• In the Low Exercise Phase in the first 2/3rds of the graph you can see the tight inverse correlation between my three day dietary fat (in dashed orange) and the resulting LDL-C score (in solid blue). Of course this is very old news to me now, but if you’re just joining us and you’re finding yourself stunned, you probably haven’t watched my recent presentation at Low Carb Breckenridge or read my series of posts regarding these patterns.
  • Given the pattern on the left, we can see how our expected trend line pattern is as it comes into the High Exercise Phase on the right 1/3rd. And as is immediately apparent, the LDL-C trends comes in generally lower than we would expect on the Low Exercise Phase.
  • The two largest gaps are the first data point at the very beginning phase and the last one at the end.
    • Per my story above, the first one is the blood test following a sudden entry into the running schedule without much conditioning before it. It was miserable and I was especially sore, to no surprise.
    • The last one was a Monday blood test following four days and three races: 5k / Thursday, 10k / Friday, full marathon / Sunday. Naturally I was extremely sore and spent following this as well. (I also did an experiment inside the marathon as well which proved interesting)

My original hypothesis definitely had some considerably evidence behind it now. But before I break it out, let’s look at the other markers…

Endurance Running Effect on LDL-P

exercise_ldlp_positive

Again, LDL-P appears to have a far stronger correlation when applying a two day gap between its three day window of dietary fat and the resulting blood test.

You know the drill, let’s flip that left axis to show the inverse correlation…

exercise_ldlp_negative_graph

Like LDL-C, we see the first and last data points providing the largest gaps from the original Inversion Pattern.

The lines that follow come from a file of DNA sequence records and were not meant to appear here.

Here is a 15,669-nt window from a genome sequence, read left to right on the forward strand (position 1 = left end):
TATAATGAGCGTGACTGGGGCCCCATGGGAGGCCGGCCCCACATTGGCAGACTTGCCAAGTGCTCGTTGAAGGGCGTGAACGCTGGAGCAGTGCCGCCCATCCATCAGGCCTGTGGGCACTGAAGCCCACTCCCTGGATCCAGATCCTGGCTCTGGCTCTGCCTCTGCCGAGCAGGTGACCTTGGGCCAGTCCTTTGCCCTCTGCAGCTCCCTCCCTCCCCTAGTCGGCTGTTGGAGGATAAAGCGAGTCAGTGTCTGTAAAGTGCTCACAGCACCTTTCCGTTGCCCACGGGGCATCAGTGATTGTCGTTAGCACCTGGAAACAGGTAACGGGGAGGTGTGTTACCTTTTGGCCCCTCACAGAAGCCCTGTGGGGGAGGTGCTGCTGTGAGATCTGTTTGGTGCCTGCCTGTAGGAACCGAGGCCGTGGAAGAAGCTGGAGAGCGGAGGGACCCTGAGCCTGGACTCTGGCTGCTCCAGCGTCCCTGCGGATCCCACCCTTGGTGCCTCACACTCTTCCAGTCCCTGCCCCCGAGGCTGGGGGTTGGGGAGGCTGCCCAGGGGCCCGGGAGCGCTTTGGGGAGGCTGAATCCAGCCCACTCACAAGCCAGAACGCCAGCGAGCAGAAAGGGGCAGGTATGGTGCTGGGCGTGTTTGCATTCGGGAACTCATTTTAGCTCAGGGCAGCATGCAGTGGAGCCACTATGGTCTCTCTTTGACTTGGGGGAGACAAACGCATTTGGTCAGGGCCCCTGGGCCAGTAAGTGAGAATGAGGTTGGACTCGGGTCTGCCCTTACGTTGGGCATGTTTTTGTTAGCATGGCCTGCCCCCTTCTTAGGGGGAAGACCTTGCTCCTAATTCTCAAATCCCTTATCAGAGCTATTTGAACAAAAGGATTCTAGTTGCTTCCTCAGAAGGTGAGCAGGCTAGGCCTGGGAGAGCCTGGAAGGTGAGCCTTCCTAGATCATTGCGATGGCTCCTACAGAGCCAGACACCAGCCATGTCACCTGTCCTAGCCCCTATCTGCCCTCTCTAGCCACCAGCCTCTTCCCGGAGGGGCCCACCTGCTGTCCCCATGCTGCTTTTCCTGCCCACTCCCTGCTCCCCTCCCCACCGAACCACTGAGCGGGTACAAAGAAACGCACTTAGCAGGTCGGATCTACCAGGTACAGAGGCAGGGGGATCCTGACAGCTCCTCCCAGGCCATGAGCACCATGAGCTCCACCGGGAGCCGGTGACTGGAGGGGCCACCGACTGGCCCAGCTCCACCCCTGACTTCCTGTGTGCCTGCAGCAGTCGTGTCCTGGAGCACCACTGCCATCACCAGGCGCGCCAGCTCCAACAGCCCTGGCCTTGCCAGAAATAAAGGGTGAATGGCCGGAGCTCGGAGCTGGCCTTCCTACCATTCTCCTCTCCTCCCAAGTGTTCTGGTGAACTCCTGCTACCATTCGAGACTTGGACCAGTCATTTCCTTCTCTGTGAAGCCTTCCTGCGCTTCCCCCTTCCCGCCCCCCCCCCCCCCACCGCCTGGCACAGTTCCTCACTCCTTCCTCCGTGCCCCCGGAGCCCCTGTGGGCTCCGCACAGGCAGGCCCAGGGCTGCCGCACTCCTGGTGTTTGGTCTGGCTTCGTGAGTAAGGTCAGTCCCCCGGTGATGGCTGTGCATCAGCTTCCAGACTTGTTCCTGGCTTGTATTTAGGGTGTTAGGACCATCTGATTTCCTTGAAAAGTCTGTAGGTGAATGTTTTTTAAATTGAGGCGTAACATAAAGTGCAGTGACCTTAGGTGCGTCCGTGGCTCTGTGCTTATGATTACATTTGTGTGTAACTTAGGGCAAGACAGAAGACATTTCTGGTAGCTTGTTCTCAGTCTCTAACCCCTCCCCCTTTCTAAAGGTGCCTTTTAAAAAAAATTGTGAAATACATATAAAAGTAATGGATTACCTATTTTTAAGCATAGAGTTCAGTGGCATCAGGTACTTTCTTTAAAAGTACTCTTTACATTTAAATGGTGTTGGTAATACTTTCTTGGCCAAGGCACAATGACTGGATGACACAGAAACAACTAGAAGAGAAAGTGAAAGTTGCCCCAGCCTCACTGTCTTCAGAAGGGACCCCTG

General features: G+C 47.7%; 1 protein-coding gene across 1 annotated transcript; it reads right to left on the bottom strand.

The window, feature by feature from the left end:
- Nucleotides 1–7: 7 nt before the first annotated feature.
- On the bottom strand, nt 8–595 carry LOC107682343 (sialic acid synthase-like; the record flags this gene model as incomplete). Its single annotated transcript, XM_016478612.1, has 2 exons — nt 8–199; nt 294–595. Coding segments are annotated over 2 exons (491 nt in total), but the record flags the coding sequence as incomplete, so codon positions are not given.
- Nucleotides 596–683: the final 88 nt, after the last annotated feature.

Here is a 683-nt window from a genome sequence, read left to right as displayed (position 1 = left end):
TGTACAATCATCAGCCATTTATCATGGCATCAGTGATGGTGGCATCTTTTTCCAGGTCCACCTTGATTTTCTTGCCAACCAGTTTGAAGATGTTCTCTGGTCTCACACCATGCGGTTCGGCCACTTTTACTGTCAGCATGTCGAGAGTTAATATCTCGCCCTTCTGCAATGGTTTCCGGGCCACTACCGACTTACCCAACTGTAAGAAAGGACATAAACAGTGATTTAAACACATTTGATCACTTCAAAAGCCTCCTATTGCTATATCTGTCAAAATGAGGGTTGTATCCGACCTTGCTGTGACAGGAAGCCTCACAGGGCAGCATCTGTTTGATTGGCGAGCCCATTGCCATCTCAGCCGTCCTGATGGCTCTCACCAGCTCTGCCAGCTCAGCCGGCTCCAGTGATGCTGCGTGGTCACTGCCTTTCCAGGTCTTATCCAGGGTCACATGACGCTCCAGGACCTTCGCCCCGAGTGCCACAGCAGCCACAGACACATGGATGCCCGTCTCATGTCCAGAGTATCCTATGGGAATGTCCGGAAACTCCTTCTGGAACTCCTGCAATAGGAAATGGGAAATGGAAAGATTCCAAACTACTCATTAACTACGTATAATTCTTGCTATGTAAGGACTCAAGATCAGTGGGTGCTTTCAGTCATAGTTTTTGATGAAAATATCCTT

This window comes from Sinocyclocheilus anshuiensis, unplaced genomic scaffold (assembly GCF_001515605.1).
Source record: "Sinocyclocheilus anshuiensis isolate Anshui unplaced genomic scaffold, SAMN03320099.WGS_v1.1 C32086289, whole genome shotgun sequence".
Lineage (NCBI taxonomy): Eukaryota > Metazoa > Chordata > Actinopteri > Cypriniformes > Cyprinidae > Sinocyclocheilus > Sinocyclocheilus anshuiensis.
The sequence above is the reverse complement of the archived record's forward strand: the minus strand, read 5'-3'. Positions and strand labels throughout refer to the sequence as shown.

Endurance Running Effect on Triglycerides

Now let’s get to Triglycerides. Note that triglycerides are a lot “noisier” with far less correlation than the above metrics. But you might be surprised to know that this is the marker I was most interested in throughout this phase. More on that in a moment…

exercise_trig_positive

Now let’s flip that axis on the left…

exercise_trig_negative_graph

Even with all that high deviation, we can clearly tell there is a massive pull down of trigs following the major endurance events (half and full marathons) creating huge gaps in the trend lines.

HDL-C Trends as Expected

I genuinely didn’t know what would happen with HDL-C and sure enough, the answer was nothing unusual…

exercise_hdlc_positive_graph

Less LDL-C and LDL-P Suggests Higher Repair

Early on in my research I learned about “receptor mediated endocytosis” which is basically cells engulfing lipoproteins entirely. This is commonly done so cells can use the parts that make up an LDL particle for their own repair, which includes cholesterol and phospholipids. This led me to assume (rightly, as it turns out) that there would be a drop in my lipid measurements if my body were in the process of cellular repair such as from muscle maintenance following a run, removing more of the LDL-P from circulation.